Nero, Marco Polo and Nancy Johnson of New Jersey all have a place in ice cream history.
The first two celebrity sweet tooths are reputed to have taken a great fancy to the frozen dessert as far back as the first and 13 th centuries A.D., respectively.
Nancy Johnson delivered ice cream to the masses in 1846 through the invention of the hand-cranked freezer.
Sadly, Johnson was not married to an attorney and a similar freezer was patented by a "Mr. Young" on May 30, 1848. At least he had the courtesy to call it the "Johnson Patent Ice Cream Freezer."
That ice cream maker worked under the same principles as does today’s White Mountain Hand Crank version. A manually turned handle agitated a container filled with a liquid mix resting in a bed of salt. After many, many cranks, the liquid turned into ice cream. And it still does.
While there are degrees of automation with today’s ice cream makers, the basic step eliminated is the hand-cranking. (Your children are very grateful for this.)
Cuisinart’s Automatic Frozen Yogurt, Ice Cream and Sorbet Maker — as well as Rival’s Gel Canister — use pre-frozen canisters in place of child labor. The canister, however, must be placed in the freezer 24 hours in advance for optimal results. (Raw ingredients should also be as cold as possible.) The thinking behind all this cold stuff is the faster the ice cream mix freezes, the smaller the ice crystals and the smoother the texture.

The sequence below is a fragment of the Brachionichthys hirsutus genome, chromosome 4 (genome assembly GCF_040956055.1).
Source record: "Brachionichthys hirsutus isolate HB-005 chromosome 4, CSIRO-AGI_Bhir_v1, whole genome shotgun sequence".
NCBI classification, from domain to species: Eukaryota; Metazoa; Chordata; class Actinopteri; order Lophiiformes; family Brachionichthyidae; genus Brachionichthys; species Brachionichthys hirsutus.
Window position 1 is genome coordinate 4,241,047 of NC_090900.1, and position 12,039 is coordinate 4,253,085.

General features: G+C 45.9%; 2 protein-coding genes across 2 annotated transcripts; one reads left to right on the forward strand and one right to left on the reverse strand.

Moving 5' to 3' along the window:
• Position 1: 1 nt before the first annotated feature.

Planning, other than ingredients, is something you won’t need with either Musso’s Lussino 4080 or the DeLonghi Ice Cream Maker. Both machines are highly prized — and high priced — for their compressors. Neither requires a pre-frozen bowl. Just deposit the ice cream liquid mix and flip the switch.
Presto, you’re eating double-gooey, bubble gum/gummy bear ice cream in 30 minutes.
Of course, if you’re a stickler for tradition, the White Mountain Hand Crank will transport your family back to 1872, when this machine was first used. Thomas Sands invented it. He operated the White Mountain Freezer Company in New Hampshire. This traditional ice cream maker can be a bit messy, but it gives children an appreciation for electricity and at least a cursory understanding of the chemistry behind that delicious phenomenon we call ice cream.